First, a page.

About the Artist


A good portrait is a small miracle.  Like Pygmalion, it achieves a life of its own.  It is a given that nothing is more risky or difficult than attempting a likeness of the human face – object of our deepest scrutiny and severest criticism.

I attempt to capture the core of the person, in the moment.  This requires whatever psychological insight I may have as well as the requisite technical skills to bring it off.  At best, the subject is revealed as it is in no other way, through the veil of understanding, and the human hand of another person.  In a sense, it’s always a double portrait.  It goes both ways.  Also, the artist must please the sitter.  That is, not so much flatter but capture the inner face the sitter recognizes, which may or may not bear any resemblance to the actual facts, the face in the mirror.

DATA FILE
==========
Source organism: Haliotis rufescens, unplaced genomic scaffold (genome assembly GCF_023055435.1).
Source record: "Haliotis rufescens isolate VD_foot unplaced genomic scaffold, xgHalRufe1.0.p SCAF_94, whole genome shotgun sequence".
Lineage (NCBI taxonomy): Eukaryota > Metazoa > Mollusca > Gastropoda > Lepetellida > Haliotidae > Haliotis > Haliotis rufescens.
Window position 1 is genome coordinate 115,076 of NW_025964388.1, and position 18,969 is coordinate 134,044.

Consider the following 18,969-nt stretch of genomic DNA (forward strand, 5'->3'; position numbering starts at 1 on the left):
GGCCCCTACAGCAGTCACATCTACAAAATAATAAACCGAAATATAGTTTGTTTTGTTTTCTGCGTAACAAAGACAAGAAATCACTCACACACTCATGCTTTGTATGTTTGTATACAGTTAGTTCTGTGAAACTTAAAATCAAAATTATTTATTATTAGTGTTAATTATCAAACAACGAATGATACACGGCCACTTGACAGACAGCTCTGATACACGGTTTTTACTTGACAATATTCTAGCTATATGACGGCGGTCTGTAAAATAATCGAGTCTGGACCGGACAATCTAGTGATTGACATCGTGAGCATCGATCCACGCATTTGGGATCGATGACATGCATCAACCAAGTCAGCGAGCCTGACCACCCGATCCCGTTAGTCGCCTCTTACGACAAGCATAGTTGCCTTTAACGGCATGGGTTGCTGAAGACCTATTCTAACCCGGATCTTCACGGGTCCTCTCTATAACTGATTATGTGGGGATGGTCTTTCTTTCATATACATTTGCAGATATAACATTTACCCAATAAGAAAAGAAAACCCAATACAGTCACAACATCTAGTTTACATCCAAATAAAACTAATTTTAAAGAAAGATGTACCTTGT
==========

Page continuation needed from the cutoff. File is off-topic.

Some of the many great examples are Gainsborough, Reynolds, and Rembrandt’s self-portrait at Kenwood House, Andy Warhol in Pittsburgh.  I believe in the historic importance and continuity of art.  In the past, the portrait marked a rite of passage.  Now, it may simply stop a moment in time.  Freeze-frame.  Portraiture has been with us since the beginning.  It cannot be replaced, nor is it in competition with any other contemporary art form.  A good portrait will reveal us, and our particular era.